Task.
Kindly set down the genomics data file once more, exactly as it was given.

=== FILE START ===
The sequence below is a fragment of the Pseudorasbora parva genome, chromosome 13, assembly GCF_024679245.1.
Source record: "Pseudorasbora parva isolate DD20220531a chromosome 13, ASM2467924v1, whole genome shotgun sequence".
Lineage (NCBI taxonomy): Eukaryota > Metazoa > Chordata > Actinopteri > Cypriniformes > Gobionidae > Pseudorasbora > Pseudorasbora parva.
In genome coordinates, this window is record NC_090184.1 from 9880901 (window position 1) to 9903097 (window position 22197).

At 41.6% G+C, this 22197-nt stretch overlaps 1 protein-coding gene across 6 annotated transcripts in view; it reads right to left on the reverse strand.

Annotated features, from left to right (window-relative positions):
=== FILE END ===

The sequence below is a fragment of the Pseudorasbora parva genome, chromosome 13, assembly GCF_024679245.1.
Source record: "Pseudorasbora parva isolate DD20220531a chromosome 13, ASM2467924v1, whole genome shotgun sequence".
Lineage (NCBI taxonomy): Eukaryota > Metazoa > Chordata > Actinopteri > Cypriniformes > Gobionidae > Pseudorasbora > Pseudorasbora parva.
In genome coordinates, this window is record NC_090184.1 from 9880901 (window position 1) to 9903097 (window position 22197).

At 41.6% G+C, this 22197-nt stretch overlaps 1 protein-coding gene across 6 annotated transcripts in view; it reads right to left on the reverse strand.

Annotated features, from left to right (window-relative positions):